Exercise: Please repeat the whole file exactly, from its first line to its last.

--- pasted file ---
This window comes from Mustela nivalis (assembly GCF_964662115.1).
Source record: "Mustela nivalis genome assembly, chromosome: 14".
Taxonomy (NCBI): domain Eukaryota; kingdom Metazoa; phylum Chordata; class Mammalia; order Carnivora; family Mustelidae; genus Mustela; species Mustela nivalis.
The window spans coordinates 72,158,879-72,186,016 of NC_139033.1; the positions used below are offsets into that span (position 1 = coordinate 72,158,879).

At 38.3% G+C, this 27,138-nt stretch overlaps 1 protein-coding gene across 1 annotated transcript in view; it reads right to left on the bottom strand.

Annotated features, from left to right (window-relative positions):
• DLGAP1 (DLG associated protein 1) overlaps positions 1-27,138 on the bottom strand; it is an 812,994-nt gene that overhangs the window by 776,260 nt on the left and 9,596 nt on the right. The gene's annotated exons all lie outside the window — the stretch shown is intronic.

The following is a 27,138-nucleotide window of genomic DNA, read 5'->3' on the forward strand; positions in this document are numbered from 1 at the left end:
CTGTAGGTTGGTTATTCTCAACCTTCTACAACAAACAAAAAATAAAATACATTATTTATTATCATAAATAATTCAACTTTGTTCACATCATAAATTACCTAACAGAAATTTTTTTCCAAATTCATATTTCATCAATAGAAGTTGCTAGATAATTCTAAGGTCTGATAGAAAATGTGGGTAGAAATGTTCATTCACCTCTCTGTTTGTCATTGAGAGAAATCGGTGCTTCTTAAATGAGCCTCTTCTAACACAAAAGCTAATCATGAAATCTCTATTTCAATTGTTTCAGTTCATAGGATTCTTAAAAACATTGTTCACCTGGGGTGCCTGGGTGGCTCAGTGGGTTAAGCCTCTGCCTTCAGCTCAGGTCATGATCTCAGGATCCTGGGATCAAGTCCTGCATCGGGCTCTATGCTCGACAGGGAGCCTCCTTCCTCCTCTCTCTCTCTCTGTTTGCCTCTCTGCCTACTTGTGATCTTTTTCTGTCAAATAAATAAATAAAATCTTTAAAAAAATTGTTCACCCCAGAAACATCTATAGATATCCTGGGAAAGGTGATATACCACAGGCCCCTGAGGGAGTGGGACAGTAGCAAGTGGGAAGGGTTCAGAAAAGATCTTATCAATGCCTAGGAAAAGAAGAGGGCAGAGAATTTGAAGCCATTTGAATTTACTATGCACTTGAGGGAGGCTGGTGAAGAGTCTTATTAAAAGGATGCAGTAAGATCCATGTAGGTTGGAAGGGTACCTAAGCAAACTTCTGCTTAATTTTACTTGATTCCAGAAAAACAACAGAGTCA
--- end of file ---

This window comes from Mustela nivalis (assembly GCF_964662115.1).
Source record: "Mustela nivalis genome assembly, chromosome: 14".
Taxonomy (NCBI): domain Eukaryota; kingdom Metazoa; phylum Chordata; class Mammalia; order Carnivora; family Mustelidae; genus Mustela; species Mustela nivalis.
The window spans coordinates 72,158,879-72,186,016 of NC_139033.1; the positions used below are offsets into that span (position 1 = coordinate 72,158,879).

At 38.3% G+C, this 27,138-nt stretch overlaps 1 protein-coding gene across 1 annotated transcript in view; it reads right to left on the bottom strand.

Annotated features, from left to right (window-relative positions):
• DLGAP1 (DLG associated protein 1) overlaps positions 1-27,138 on the bottom strand; it is an 812,994-nt gene that overhangs the window by 776,260 nt on the left and 9,596 nt on the right. The gene's annotated exons all lie outside the window — the stretch shown is intronic.

The following is a 27,138-nucleotide window of genomic DNA, read 5'->3' on the forward strand; positions in this document are numbered from 1 at the left end:
CTGTAGGTTGGTTATTCTCAACCTTCTACAACAAACAAAAAATAAAATACATTATTTATTATCATAAATAATTCAACTTTGTTCACATCATAAATTACCTAACAGAAATTTTTTTCCAAATTCATATTTCATCAATAGAAGTTGCTAGATAATTCTAAGGTCTGATAGAAAATGTGGGTAGAAATGTTCATTCACCTCTCTGTTTGTCATTGAGAGAAATCGGTGCTTCTTAAATGAGCCTCTTCTAACACAAAAGCTAATCATGAAATCTCTATTTCAATTGTTTCAGTTCATAGGATTCTTAAAAACATTGTTCACCTGGGGTGCCTGGGTGGCTCAGTGGGTTAAGCCTCTGCCTTCAGCTCAGGTCATGATCTCAGGATCCTGGGATCAAGTCCTGCATCGGGCTCTATGCTCGACAGGGAGCCTCCTTCCTCCTCTCTCTCTCTCTGTTTGCCTCTCTGCCTACTTGTGATCTTTTTCTGTCAAATAAATAAATAAAATCTTTAAAAAAATTGTTCACCCCAGAAACATCTATAGATATCCTGGGAAAGGTGATATACCACAGGCCCCTGAGGGAGTGGGACAGTAGCAAGTGGGAAGGGTTCAGAAAAGATCTTATCAATGCCTAGGAAAAGAAGAGGGCAGAGAATTTGAAGCCATTTGAATTTACTATGCACTTGAGGGAGGCTGGTGAAGAGTCTTATTAAAAGGATGCAGTAAGATCCATGTAGGTTGGAAGGGTACCTAAGCAAACTTCTGCTTAATTTTACTTGATTCCAGAAAAACAACAGAGTCA